If social media is part of your small business marketing strategy, you likely track your performance across channels. While it’s important to track social media metrics, do you know how these metrics stack up against your competition? You can answer this question through a social media competitive analysis.
A social media competitive audit can provide valuable insights into what tactics work well in your industry. These insights can ultimately be used to improve and shape your social strategy moving forward.
In this post, we’ve outlined a few simple steps to audit your competitors on social media.
1. Identify your Social Media Competitors
Before you can start, you’ll need to identify your competitors. You should only focus on competitors who are actively using social media to promote their business. These are the companies that you can benchmark against and ultimately learn from.
You can start with Google. Search for the keywords your customers would typically search for when looking for your business’s products or services. For example, if you own a coffee shop, you can search for ‘coffee shops near me’. From there, you can find other related websites in your specific industry. Make sure to rule out any irrelevant online marketplaces like Amazon.
From there, you can click on each relevant website and see which social media channels they are using. Most companies include links to their social media profiles in the header or footer of the website, so this is a good first place to look.
Depending on your industry, you should aim for three to five competitors for your business on the Internet.
2. Choose the Platforms You’ll Audit
Once you’ve identified your competitors, you can begin your social media audit. Search for your competitor’s social media profiles to understand which platforms they use most. You can start with Instagram, Facebook, and Twitter, but don’t forget about other platforms like LinkedIn and YouTube. As you review their platforms, take notes on which they are investing the most time in. Also consider any areas of opportunity that they may be missing.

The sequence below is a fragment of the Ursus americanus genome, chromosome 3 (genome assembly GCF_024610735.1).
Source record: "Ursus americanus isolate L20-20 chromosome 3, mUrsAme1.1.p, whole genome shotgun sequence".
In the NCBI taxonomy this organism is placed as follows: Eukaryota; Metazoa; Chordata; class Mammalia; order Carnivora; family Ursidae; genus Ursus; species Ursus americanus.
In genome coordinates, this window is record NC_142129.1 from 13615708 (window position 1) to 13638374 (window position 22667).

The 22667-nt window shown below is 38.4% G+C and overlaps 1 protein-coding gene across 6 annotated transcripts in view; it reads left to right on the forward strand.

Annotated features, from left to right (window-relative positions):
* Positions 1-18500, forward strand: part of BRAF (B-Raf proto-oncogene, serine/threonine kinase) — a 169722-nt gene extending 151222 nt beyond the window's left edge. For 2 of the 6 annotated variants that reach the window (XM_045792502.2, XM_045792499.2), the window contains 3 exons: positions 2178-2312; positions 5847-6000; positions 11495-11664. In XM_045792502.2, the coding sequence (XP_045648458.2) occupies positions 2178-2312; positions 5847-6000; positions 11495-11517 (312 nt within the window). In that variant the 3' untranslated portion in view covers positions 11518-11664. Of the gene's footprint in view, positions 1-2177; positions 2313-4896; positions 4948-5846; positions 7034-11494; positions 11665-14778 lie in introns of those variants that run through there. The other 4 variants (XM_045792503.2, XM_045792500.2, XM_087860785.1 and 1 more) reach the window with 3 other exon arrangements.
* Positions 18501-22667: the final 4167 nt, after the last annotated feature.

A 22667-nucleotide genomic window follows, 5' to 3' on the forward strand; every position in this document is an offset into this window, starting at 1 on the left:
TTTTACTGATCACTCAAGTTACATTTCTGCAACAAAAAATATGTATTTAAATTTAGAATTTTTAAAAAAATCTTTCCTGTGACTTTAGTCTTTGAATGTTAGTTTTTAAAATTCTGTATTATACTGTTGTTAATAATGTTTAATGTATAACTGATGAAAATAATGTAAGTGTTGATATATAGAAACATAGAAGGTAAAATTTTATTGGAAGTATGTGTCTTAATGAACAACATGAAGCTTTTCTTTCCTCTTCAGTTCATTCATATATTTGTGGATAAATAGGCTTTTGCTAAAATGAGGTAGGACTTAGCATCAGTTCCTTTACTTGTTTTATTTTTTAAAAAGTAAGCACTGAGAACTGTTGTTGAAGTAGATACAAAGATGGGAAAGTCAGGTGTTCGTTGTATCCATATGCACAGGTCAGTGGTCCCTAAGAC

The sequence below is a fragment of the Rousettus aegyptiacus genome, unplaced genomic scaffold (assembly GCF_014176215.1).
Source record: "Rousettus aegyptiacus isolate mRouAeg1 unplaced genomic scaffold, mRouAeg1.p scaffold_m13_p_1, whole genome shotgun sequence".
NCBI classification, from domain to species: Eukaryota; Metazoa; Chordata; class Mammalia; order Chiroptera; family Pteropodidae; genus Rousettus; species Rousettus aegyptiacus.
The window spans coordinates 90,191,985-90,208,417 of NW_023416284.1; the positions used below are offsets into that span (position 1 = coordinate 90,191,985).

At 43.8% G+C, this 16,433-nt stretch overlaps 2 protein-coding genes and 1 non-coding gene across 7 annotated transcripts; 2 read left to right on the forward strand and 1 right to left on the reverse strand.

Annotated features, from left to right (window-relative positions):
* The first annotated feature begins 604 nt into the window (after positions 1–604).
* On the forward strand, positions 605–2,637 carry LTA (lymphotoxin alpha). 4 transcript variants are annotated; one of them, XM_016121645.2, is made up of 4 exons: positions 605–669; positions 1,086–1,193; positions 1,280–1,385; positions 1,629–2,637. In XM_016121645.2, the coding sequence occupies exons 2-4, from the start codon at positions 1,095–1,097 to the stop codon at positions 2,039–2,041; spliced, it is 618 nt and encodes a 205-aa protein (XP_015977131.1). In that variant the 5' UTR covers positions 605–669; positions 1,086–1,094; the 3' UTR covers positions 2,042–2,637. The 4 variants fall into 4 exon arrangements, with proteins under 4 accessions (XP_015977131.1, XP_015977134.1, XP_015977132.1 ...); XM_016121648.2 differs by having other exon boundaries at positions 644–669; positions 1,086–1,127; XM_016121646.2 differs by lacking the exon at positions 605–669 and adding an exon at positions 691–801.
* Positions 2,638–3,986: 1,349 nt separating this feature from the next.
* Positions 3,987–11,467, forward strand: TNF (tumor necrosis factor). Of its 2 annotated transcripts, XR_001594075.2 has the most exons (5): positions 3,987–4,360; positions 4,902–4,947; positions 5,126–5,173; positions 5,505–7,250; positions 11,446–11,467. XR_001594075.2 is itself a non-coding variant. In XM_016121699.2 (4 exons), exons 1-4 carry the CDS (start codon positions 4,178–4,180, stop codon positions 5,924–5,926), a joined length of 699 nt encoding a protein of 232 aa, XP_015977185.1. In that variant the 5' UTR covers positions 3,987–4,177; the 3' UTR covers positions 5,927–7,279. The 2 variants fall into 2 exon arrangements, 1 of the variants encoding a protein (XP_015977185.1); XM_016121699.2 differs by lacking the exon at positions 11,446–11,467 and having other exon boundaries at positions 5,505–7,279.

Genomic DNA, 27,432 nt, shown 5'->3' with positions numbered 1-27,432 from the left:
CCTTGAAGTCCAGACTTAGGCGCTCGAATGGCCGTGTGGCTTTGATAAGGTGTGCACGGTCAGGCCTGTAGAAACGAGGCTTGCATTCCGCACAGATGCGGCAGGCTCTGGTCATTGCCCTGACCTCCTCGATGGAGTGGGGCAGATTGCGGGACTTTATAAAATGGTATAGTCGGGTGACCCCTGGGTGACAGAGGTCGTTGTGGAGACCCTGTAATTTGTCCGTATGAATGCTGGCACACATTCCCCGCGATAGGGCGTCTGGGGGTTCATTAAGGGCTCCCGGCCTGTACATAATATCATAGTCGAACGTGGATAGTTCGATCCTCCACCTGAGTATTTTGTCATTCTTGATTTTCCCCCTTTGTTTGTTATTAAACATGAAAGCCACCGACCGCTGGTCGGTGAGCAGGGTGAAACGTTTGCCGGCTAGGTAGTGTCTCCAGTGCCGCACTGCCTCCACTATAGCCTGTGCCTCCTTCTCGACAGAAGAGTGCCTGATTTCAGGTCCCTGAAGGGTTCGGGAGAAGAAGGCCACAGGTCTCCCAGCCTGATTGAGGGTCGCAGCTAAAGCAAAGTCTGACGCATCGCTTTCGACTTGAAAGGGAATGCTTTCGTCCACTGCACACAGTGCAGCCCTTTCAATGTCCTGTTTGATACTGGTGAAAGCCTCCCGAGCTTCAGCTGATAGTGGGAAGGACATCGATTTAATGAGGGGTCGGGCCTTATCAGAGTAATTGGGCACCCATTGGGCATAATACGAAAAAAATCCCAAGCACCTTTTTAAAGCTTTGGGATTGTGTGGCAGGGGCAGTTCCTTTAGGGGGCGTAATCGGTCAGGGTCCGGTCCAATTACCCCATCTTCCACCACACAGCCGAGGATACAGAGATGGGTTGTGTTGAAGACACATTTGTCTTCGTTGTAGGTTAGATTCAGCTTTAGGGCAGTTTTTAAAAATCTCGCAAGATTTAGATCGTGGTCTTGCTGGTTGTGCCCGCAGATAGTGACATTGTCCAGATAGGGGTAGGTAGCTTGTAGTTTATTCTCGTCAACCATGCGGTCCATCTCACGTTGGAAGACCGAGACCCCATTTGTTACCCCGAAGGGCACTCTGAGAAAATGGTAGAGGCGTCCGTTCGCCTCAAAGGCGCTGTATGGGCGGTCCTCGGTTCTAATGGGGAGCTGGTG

3. Monitor Competitor’s Tactics & Performance
After identifying your competitors’ platforms, you can go deeper to understand what tactics they are using across platforms to engage with their audiences.
A few metrics you should consider tracking include:
- Number of followers
- Average posts per week
- Information included in their profile
- Use of sponsored content
- Time of day/day of week of activity
While this list is a good place to start, capture any other information that you think is relevant to their social media strategy.
4. Evaluate Their Content Strategy
A content strategy is critical to the success of your social media plan. If your content doesn’t address your users’ needs, they are unlikely to engage with your brand on social media.
Take some time to assess your competitor’s content strategy to identify any content tactics you may have overlooked. Ask the following questions:
- What types of content do they post most frequently?
- Do they use images or video?
- Do they include links?
- Is their content educational or promotional?
- Are they using hashtags in their posts?
- Are they tagging other accounts in their posts?
- How often are they posting?
By asking these questions, you can gain tangible takeaways that can inform your own content calendar.
5. Analyze Engagement
It can be easy to get caught up in a competitor’s follower count, especially if it’s much higher than yours. However, an audience’s engagement is much more important to long-term growth and success. To audit engagement, you can review the following metrics:
- Number of replies
- Number of shares
- Number of likes
- Response time
- How they respond to users
You can start by just reviewing these metrics on a handful of posts. Note these metrics for each post to get a rough estimate of average engagement.
6. Using the Data
Once you’ve compiled all data, you can put it to use for your business on the Internet. Look at your company’s social media analytics and see how you stack up to the competition. You should stay away from copying everything your competitors are doing. For example, if your competitors are posting promotional content 10 times per day, they may be posting more content than you, but it doesn’t mean their content is driving more engagement. Think strategically about what tactics are driving growth and adapt your strategy accordingly.
If you’ve never done a social media competitor audit before, give it a try. Keep in mind that you don’t have to change everything at once. Start with some minor changes and adjust your strategy gradually based on what’s working.